Daniel Ricciardo joked the Singapore Grand Prix stewards should pay for his flight back to Australia for the controversial penalty which forced him to start from the back of the grid.
Ricciardo qualified eighth on but after the session it was found that his car had a power spike from the MGU-K component in excess of the amount allowed under the regulations. This lasted for 0.000001s -- a micro-second -- during Q1, and wasn't even detected on his quickest lap in that segment of qualifying.
He was excluded from qualifying but given permission to start the race. Ricciardo put on an overtaking show in the opening portion of the race as he forced his way through the field from 20th, but mid-race contact with Antonio Giovinazzi ultimately prevented him from challenging for points. He finished 14th.
Asked if he had been "screwed" out of a good result by the stewards, he said: "Absolutely. If that is something that is happening consistently through the session, I'd understand. If every lap I'm getting a micro second gain, then I'd understand, 'ok eliminate me from the session'.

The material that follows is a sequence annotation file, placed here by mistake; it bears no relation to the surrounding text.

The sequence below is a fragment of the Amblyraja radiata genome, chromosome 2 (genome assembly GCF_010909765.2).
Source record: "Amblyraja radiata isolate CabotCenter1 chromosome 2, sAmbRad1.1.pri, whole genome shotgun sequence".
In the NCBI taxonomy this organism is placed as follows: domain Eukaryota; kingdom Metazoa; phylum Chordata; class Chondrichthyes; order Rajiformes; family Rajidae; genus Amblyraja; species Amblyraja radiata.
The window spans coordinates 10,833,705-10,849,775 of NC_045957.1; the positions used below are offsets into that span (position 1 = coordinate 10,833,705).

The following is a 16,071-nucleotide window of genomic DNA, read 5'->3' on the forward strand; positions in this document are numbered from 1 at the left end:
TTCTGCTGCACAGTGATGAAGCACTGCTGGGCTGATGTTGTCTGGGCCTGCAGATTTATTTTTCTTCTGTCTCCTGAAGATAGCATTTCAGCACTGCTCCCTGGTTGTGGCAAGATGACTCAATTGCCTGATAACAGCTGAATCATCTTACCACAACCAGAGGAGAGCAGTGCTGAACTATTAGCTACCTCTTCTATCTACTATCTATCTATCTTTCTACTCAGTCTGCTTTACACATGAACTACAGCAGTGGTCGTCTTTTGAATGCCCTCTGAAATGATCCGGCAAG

"But it happened on one occurrence for one milli-second on one lap. And the lap did not affect my qualifying. Delete that lap. We have the track limit rule, if you gain an advantage then that lap is deleted. So it seems very simple to do that.
"I have some strong words for them, but I'll leave that...but I think you know what I feel. They ruined my weekend. A 12-hour flight return, I feel was bit for nothing. So maybe they will pay for my seat on the way home tomorrow."
He later posted to Instagram, with another little message to the stewards for good measure.
Ricciardo admitted that he was able to still enjoy the opening stage of the race. He also felt his clash with Giovinazzi, which saw him bang wheels with the Alfa Romeo driver while attempting an overtake, leaving his Renault with a puncture, was a racing incident.
F1 race director Michael Masi said the rules exist for a reason and that showing any leeway would have created a difficult precedent.
Masi explained: "When it comes to technical infringements, I think Martin Brundle put it best when I bumped into him down on the grid, he said: 'You're either pregnant or you're not.' Those were his words, but it's one of those that when it comes down to a technical infringement of that nature the outcome is that you either are [breaking the rules] or you aren't. While I can feel for Daniel, it was an error and, sadly, it is what it is.
"We would be stepping in dangerous territory, with technical infringements in particular, if we start building margins in upon margins, upon margins. There was a margin there and the margin was exceeded -- the margin that applies to everyone."